This program provides free, over-the-counter naloxone to people who are at risk of opioid overdose or adverse reaction, as well as their partners/families/friends and relevant community health care providers.10

The program is running across NSW, SA and WA and will provide important information about increased access to naloxone in an Australian setting.10

Although the recent harms reported in NSW were as a result of people taking stimulants that were contaminated with acetyl-fentanyl, the wider introduction and use of naloxone may assist in reversing future unintended opioid overdoses.

Further information

The presence of fentanyl within the illicit drug market in Australia is of increasing concern.

Communities need to be equipped with a range of prevention and harm reduction methods to help reduce the risk of overdose and death.

If you or someone you know needs help with alcohol or other drug use, contact DrugInfo on 1300 85 85 84 or email at druginfo@adf.org.au

You can also access information about different types of illicitly used drugs on ADF’s Drug Facts pages.

Aubusson K. Sydney drug users poisoned by fentanyl believing it's cocaine. The Sydney Morning Herald. 2020.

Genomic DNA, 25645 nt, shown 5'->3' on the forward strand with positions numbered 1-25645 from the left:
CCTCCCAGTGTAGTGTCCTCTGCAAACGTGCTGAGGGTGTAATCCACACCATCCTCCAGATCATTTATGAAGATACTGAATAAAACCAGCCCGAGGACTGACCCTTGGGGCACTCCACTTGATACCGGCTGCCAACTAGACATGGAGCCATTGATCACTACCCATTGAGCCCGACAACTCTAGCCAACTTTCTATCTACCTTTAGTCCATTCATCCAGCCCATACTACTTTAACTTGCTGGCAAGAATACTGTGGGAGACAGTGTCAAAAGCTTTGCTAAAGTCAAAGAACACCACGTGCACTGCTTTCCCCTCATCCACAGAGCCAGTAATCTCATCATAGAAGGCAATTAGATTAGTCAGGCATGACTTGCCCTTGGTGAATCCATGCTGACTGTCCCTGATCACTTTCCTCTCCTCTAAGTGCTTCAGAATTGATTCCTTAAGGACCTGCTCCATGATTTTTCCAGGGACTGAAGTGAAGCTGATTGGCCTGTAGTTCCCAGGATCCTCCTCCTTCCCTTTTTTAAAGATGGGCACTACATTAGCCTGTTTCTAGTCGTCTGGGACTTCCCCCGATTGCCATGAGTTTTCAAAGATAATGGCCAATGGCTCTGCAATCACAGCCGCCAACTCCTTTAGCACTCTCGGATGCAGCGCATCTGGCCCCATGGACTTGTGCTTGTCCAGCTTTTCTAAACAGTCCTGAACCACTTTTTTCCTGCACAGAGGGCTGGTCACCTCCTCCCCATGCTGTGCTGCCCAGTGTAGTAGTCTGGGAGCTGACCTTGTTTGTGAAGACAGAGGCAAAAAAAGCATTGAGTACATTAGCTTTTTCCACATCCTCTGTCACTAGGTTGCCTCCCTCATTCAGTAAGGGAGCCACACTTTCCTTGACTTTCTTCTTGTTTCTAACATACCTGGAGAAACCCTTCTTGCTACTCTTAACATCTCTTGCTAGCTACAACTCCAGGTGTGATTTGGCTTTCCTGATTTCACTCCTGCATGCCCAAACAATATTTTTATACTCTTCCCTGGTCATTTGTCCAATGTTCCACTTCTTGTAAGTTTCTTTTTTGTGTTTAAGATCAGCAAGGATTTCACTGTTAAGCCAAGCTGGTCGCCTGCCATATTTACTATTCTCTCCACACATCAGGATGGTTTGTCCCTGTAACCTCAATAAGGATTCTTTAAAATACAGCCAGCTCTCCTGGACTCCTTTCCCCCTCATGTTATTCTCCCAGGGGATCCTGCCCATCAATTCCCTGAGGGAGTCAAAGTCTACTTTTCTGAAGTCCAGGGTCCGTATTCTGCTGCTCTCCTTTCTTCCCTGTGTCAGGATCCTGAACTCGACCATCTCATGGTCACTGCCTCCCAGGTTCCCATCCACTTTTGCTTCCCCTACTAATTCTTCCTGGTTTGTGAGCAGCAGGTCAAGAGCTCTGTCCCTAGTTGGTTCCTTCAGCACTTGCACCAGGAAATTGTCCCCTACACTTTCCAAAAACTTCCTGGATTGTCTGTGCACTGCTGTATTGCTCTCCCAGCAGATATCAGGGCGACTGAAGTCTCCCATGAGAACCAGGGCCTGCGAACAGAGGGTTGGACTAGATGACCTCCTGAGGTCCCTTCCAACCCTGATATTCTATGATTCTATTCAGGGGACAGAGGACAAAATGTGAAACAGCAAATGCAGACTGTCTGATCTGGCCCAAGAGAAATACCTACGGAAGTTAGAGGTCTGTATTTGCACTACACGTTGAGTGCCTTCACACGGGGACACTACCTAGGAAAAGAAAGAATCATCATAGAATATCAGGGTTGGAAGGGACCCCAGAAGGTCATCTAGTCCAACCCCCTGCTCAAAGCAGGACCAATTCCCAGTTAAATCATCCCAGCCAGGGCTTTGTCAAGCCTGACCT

Roxburgh A, Burns L, Drummer OH, Pilgrim J, Farrell M, Degenhardt L. Trends in fentanyl prescriptions and fentanyl‐related mortality in Australia. Drug and Alcohol Review. 2013;32(3):269-75.

National Drug and Alcohol Research Centre. Powerful opioid fentanyl poses serious risk of fatal overdose NSW: NDARC; 2020 [cited 2020 March, 19]. Drug Enforcement Administration, U.S. Department of Justice. Drugs of Abuse 2017 Edition: A DEA Resource Guide. USA; 2017.

National Institute on Drug Abuse. Drug Facts: Fentanyl USA: NIDA; 2019 [cited 2020 March, 19].

Goldman JE, Waye KM, Periera KA, Krieger MS, Yedinak JL, Marshall BD. Perspectives on rapid fentanyl test strips as a harm reduction practice among young adults who use drugs: a qualitative study. Harm Reduction Journal. 2019;16(1):3.

Health NDo. Warnings over fentanyl risk in Sydney NSW: NSW Department of Health; 2020 [cited 2020 March, 19].

Allan J. The deadly opioid fentanyl is turning up in disguise on Sydney streets, making illicit drug use even riskier NSW: The Conversation; 2020 [cited 2020 March, 19].

Hanson BL, Porter RR, Zöld AL, Terhorst-Miller H. Preventing opioid overdose with peer-administered naloxone: findings from a rural state. Harm Reduction Journal. 2020;17(1):1-9.

Australian Government Department of Health. About the take home naloxone pilot Canberra: Australian Government Department of Health; 2019 [cited 2020 March, 19].